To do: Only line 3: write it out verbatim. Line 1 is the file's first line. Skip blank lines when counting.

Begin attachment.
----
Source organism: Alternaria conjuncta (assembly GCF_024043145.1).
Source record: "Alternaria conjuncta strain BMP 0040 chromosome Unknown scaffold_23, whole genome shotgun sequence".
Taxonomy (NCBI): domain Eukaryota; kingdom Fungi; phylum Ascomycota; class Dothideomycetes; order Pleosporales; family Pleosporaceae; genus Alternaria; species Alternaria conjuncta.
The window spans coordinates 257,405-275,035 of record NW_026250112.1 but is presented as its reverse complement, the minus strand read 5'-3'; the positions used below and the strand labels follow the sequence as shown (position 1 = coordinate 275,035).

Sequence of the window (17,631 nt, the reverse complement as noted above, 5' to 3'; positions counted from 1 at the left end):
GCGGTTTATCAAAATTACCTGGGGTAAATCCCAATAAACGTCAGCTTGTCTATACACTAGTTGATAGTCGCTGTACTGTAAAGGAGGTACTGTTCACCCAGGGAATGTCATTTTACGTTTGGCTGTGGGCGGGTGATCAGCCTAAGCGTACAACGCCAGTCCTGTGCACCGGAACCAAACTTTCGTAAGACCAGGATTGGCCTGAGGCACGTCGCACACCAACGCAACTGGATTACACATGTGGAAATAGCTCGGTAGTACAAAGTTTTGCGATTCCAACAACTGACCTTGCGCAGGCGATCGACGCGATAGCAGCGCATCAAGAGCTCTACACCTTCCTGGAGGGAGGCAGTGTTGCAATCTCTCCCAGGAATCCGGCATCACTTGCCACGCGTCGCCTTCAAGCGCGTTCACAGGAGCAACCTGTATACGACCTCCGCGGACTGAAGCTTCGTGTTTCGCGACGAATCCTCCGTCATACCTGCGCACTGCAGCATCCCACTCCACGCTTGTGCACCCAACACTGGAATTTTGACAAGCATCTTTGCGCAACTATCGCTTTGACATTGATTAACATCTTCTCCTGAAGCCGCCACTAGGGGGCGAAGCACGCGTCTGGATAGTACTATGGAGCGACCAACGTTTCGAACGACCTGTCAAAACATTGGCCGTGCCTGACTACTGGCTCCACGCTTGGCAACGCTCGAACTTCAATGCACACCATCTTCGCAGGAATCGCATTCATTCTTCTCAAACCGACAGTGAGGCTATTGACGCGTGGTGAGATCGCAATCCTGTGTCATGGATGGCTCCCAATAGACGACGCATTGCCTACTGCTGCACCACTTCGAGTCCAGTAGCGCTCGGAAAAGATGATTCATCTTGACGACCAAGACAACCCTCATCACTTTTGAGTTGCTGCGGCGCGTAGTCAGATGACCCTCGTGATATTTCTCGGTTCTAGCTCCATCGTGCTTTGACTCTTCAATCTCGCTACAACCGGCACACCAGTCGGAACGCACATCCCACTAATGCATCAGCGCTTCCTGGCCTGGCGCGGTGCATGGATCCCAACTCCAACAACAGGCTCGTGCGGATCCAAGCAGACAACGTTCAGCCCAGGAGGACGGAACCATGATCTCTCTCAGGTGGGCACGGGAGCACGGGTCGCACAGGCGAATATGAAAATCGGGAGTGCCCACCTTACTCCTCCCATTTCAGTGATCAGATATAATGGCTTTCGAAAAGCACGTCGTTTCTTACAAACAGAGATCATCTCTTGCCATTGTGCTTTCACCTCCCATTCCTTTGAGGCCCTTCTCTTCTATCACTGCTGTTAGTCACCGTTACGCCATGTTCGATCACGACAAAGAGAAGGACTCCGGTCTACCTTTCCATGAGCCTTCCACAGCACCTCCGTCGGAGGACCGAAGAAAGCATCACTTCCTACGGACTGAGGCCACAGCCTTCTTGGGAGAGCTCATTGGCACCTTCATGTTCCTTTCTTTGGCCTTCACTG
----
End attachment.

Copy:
Taxonomy (NCBI): domain Eukaryota; kingdom Fungi; phylum Ascomycota; class Dothideomycetes; order Pleosporales; family Pleosporaceae; genus Alternaria; species Alternaria conjuncta.